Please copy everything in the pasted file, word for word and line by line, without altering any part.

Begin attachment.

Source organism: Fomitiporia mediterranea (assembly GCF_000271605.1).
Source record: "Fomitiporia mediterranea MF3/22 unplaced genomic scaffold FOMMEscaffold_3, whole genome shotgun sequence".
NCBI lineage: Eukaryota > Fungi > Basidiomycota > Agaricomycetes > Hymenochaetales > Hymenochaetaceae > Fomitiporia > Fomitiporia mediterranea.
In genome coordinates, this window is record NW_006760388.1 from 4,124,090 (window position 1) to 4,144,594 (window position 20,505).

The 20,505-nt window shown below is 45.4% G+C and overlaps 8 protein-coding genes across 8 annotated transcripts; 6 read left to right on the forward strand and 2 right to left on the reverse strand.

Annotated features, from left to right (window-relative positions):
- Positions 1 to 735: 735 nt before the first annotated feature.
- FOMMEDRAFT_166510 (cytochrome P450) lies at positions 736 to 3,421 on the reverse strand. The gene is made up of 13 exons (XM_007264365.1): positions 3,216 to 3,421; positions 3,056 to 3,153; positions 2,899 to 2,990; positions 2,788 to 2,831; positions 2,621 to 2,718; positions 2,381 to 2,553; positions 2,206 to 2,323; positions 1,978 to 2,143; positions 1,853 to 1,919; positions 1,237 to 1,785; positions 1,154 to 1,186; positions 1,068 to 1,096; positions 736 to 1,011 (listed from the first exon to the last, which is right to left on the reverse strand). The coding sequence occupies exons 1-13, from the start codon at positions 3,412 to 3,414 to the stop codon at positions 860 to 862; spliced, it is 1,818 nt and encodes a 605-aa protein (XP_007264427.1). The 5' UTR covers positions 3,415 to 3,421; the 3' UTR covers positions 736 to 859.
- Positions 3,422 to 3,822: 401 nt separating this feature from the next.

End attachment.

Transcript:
Source organism: Fomitiporia mediterranea (assembly GCF_000271605.1).
Source record: "Fomitiporia mediterranea MF3/22 unplaced genomic scaffold FOMMEscaffold_3, whole genome shotgun sequence".
NCBI lineage: Eukaryota > Fungi > Basidiomycota > Agaricomycetes > Hymenochaetales > Hymenochaetaceae > Fomitiporia > Fomitiporia mediterranea.
In genome coordinates, this window is record NW_006760388.1 from 4,124,090 (window position 1) to 4,144,594 (window position 20,505).

The 20,505-nt window shown below is 45.4% G+C and overlaps 8 protein-coding genes across 8 annotated transcripts; 6 read left to right on the forward strand and 2 right to left on the reverse strand.

Annotated features, from left to right (window-relative positions):
- Positions 1 to 735: 735 nt before the first annotated feature.
- FOMMEDRAFT_166510 (cytochrome P450) lies at positions 736 to 3,421 on the reverse strand. The gene is made up of 13 exons (XM_007264365.1): positions 3,216 to 3,421; positions 3,056 to 3,153; positions 2,899 to 2,990; positions 2,788 to 2,831; positions 2,621 to 2,718; positions 2,381 to 2,553; positions 2,206 to 2,323; positions 1,978 to 2,143; positions 1,853 to 1,919; positions 1,237 to 1,785; positions 1,154 to 1,186; positions 1,068 to 1,096; positions 736 to 1,011 (listed from the first exon to the last, which is right to left on the reverse strand). The coding sequence occupies exons 1-13, from the start codon at positions 3,412 to 3,414 to the stop codon at positions 860 to 862; spliced, it is 1,818 nt and encodes a 605-aa protein (XP_007264427.1). The 5' UTR covers positions 3,415 to 3,421; the 3' UTR covers positions 736 to 859.
- Positions 3,422 to 3,822: 401 nt separating this feature from the next.